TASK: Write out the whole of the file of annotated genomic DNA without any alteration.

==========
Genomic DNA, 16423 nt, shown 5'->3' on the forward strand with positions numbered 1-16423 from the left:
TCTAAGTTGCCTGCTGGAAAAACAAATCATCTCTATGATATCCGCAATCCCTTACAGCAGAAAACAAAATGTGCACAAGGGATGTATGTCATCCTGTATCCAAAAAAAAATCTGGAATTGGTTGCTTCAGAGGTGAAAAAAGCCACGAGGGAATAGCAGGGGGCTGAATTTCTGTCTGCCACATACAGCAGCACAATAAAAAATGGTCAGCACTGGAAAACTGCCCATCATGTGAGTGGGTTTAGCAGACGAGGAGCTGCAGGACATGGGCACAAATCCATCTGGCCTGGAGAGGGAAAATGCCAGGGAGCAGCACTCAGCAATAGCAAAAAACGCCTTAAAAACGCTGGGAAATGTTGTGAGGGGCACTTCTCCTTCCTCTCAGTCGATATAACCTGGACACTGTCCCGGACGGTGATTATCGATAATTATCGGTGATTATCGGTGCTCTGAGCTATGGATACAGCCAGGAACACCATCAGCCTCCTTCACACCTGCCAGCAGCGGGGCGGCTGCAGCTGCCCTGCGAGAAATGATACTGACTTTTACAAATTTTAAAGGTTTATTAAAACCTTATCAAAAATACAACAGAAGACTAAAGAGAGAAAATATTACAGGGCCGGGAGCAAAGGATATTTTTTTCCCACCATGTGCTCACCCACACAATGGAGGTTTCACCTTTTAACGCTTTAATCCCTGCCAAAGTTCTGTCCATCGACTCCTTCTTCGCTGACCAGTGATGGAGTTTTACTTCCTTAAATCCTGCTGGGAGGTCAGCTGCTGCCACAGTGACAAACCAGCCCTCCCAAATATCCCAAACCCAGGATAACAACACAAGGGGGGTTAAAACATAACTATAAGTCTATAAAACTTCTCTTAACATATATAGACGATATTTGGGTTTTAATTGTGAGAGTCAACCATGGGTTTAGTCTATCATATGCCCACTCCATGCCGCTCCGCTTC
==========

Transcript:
Genomic DNA, 16423 nt, shown 5'->3' on the forward strand with positions numbered 1-16423 from the left:
TCTAAGTTGCCTGCTGGAAAAACAAATCATCTCTATGATATCCGCAATCCCTTACAGCAGAAAACAAAATGTGCACAAGGGATGTATGTCATCCTGTATCCAAAAAAAAATCTGGAATTGGTTGCTTCAGAGGTGAAAAAAGCCACGAGGGAATAGCAGGGGGCTGAATTTCTGTCTGCCACATACAGCAGCACAATAAAAAATGGTCAGCACTGGAAAACTGCCCATCATGTGAGTGGGTTTAGCAGACGAGGAGCTGCAGGACATGGGCACAAATCCATCTGGCCTGGAGAGGGAAAATGCCAGGGAGCAGCACTCAGCAATAGCAAAAAACGCCTTAAAAACGCTGGGAAATGTTGTGAGGGGCACTTCTCCTTCCTCTCAGTCGATATAACCTGGACACTGTCCCGGACGGTGATTATCGATAATTATCGGTGATTATCGGTGCTCTGAGCTATGGATACAGCCAGGAACACCATCAGCCTCCTTCACACCTGCCAGCAGCGGGGCGGCTGCAGCTGCCCTGCGAGAAATGATACTGACTTTTACAAATTTTAAAGGTTTATTAAAACCTTATCAAAAATACAACAGAAGACTAAAGAGAGAAAATATTACAGGGCCGGGAGCAAAGGATATTTTTTTCCCACCATGTGCTCACCCACACAATGGAGGTTTCACCTTTTAACGCTTTAATCCCTGCCAAAGTTCTGTCCATCGACTCCTTCTTCGCTGACCAGTGATGGAGTTTTACTTCCTTAAATCCTGCTGGGAGGTCAGCTGCTGCCACAGTGACAAACCAGCCCTCCCAAATATCCCAAACCCAGGATAACAACACAAGGGGGGTTAAAACATAACTATAAGTCTATAAAACTTCTCTTAACATATATAGACGATATTTGGGTTTTAATTGTGAGAGTCAACCATGGGTTTAGTCTATCATATGCCCACTCCATGCCGCTCCGCTTC